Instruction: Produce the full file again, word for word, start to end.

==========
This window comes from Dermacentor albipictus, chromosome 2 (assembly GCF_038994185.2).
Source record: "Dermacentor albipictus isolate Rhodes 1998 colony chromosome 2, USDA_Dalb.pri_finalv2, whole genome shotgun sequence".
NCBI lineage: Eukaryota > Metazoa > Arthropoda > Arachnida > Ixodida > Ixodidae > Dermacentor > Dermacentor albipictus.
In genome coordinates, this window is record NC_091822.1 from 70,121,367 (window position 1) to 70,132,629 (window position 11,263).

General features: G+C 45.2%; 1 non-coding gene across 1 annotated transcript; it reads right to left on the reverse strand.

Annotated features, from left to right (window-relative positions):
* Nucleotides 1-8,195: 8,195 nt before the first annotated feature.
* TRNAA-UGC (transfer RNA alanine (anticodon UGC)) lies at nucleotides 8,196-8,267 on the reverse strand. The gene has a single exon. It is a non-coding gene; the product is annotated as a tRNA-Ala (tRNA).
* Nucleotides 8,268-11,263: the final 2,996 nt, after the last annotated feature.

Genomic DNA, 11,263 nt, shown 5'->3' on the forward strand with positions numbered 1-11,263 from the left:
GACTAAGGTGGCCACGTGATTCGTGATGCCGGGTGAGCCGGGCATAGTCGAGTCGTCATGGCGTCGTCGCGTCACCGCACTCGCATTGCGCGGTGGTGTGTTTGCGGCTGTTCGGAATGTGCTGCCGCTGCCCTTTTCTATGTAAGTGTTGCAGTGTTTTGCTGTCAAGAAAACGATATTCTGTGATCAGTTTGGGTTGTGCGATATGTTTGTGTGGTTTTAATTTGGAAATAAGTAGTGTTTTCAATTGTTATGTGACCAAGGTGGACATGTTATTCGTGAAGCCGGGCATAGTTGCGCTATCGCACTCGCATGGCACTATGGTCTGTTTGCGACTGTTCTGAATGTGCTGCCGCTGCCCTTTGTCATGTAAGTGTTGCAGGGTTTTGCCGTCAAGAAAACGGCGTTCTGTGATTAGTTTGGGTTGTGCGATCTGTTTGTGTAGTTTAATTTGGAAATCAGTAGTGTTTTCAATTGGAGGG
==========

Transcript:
This window comes from Dermacentor albipictus, chromosome 2 (assembly GCF_038994185.2).
Source record: "Dermacentor albipictus isolate Rhodes 1998 colony chromosome 2, USDA_Dalb.pri_finalv2, whole genome shotgun sequence".
NCBI lineage: Eukaryota > Metazoa > Arthropoda > Arachnida > Ixodida > Ixodidae > Dermacentor > Dermacentor albipictus.
In genome coordinates, this window is record NC_091822.1 from 70,121,367 (window position 1) to 70,132,629 (window position 11,263).

General features: G+C 45.2%; 1 non-coding gene across 1 annotated transcript; it reads right to left on the reverse strand.

Annotated features, from left to right (window-relative positions):
* Nucleotides 1-8,195: 8,195 nt before the first annotated feature.
* TRNAA-UGC (transfer RNA alanine (anticodon UGC)) lies at nucleotides 8,196-8,267 on the reverse strand. The gene has a single exon. It is a non-coding gene; the product is annotated as a tRNA-Ala (tRNA).
* Nucleotides 8,268-11,263: the final 2,996 nt, after the last annotated feature.

Genomic DNA, 11,263 nt, shown 5'->3' on the forward strand with positions numbered 1-11,263 from the left:
GACTAAGGTGGCCACGTGATTCGTGATGCCGGGTGAGCCGGGCATAGTCGAGTCGTCATGGCGTCGTCGCGTCACCGCACTCGCATTGCGCGGTGGTGTGTTTGCGGCTGTTCGGAATGTGCTGCCGCTGCCCTTTTCTATGTAAGTGTTGCAGTGTTTTGCTGTCAAGAAAACGATATTCTGTGATCAGTTTGGGTTGTGCGATATGTTTGTGTGGTTTTAATTTGGAAATAAGTAGTGTTTTCAATTGTTATGTGACCAAGGTGGACATGTTATTCGTGAAGCCGGGCATAGTTGCGCTATCGCACTCGCATGGCACTATGGTCTGTTTGCGACTGTTCTGAATGTGCTGCCGCTGCCCTTTGTCATGTAAGTGTTGCAGGGTTTTGCCGTCAAGAAAACGGCGTTCTGTGATTAGTTTGGGTTGTGCGATCTGTTTGTGTAGTTTAATTTGGAAATCAGTAGTGTTTTCAATTGGAGGG